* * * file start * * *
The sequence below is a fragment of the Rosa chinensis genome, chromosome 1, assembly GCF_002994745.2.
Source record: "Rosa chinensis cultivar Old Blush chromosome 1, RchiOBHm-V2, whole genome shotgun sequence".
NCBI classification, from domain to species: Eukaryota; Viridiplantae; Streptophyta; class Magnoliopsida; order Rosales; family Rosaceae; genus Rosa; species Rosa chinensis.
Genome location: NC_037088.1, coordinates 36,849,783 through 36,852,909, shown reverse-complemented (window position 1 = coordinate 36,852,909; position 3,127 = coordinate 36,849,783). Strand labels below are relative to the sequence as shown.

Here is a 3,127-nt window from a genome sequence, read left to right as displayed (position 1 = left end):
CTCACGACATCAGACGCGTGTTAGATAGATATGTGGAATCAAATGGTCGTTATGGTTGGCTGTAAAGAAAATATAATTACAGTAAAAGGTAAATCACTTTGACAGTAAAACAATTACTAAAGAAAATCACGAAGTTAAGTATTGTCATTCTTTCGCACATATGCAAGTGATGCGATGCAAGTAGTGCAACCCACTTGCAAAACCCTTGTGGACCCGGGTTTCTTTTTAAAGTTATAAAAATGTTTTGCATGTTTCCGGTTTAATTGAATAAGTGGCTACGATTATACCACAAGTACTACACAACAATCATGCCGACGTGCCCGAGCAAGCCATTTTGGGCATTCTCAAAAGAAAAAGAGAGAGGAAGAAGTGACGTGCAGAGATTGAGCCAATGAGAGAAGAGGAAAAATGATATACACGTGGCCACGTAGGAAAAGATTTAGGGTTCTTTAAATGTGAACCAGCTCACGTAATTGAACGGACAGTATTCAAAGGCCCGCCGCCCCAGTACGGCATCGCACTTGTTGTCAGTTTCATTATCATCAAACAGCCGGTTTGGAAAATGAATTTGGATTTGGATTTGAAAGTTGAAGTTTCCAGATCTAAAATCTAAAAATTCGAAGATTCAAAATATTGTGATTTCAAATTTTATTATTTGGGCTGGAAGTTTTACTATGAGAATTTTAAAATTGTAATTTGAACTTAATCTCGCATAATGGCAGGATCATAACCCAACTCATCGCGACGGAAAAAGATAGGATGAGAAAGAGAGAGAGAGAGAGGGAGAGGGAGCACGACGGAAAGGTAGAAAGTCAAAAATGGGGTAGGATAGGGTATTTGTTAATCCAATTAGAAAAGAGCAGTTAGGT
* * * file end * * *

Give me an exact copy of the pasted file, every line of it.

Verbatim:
The sequence below is a fragment of the Rosa chinensis genome, chromosome 1, assembly GCF_002994745.2.
Source record: "Rosa chinensis cultivar Old Blush chromosome 1, RchiOBHm-V2, whole genome shotgun sequence".
NCBI classification, from domain to species: Eukaryota; Viridiplantae; Streptophyta; class Magnoliopsida; order Rosales; family Rosaceae; genus Rosa; species Rosa chinensis.
Genome location: NC_037088.1, coordinates 36,849,783 through 36,852,909, shown reverse-complemented (window position 1 = coordinate 36,852,909; position 3,127 = coordinate 36,849,783). Strand labels below are relative to the sequence as shown.

Here is a 3,127-nt window from a genome sequence, read left to right as displayed (position 1 = left end):
CTCACGACATCAGACGCGTGTTAGATAGATATGTGGAATCAAATGGTCGTTATGGTTGGCTGTAAAGAAAATATAATTACAGTAAAAGGTAAATCACTTTGACAGTAAAACAATTACTAAAGAAAATCACGAAGTTAAGTATTGTCATTCTTTCGCACATATGCAAGTGATGCGATGCAAGTAGTGCAACCCACTTGCAAAACCCTTGTGGACCCGGGTTTCTTTTTAAAGTTATAAAAATGTTTTGCATGTTTCCGGTTTAATTGAATAAGTGGCTACGATTATACCACAAGTACTACACAACAATCATGCCGACGTGCCCGAGCAAGCCATTTTGGGCATTCTCAAAAGAAAAAGAGAGAGGAAGAAGTGACGTGCAGAGATTGAGCCAATGAGAGAAGAGGAAAAATGATATACACGTGGCCACGTAGGAAAAGATTTAGGGTTCTTTAAATGTGAACCAGCTCACGTAATTGAACGGACAGTATTCAAAGGCCCGCCGCCCCAGTACGGCATCGCACTTGTTGTCAGTTTCATTATCATCAAACAGCCGGTTTGGAAAATGAATTTGGATTTGGATTTGAAAGTTGAAGTTTCCAGATCTAAAATCTAAAAATTCGAAGATTCAAAATATTGTGATTTCAAATTTTATTATTTGGGCTGGAAGTTTTACTATGAGAATTTTAAAATTGTAATTTGAACTTAATCTCGCATAATGGCAGGATCATAACCCAACTCATCGCGACGGAAAAAGATAGGATGAGAAAGAGAGAGAGAGAGAGGGAGAGGGAGCACGACGGAAAGGTAGAAAGTCAAAAATGGGGTAGGATAGGGTATTTGTTAATCCAATTAGAAAAGAGCAGTTAGGT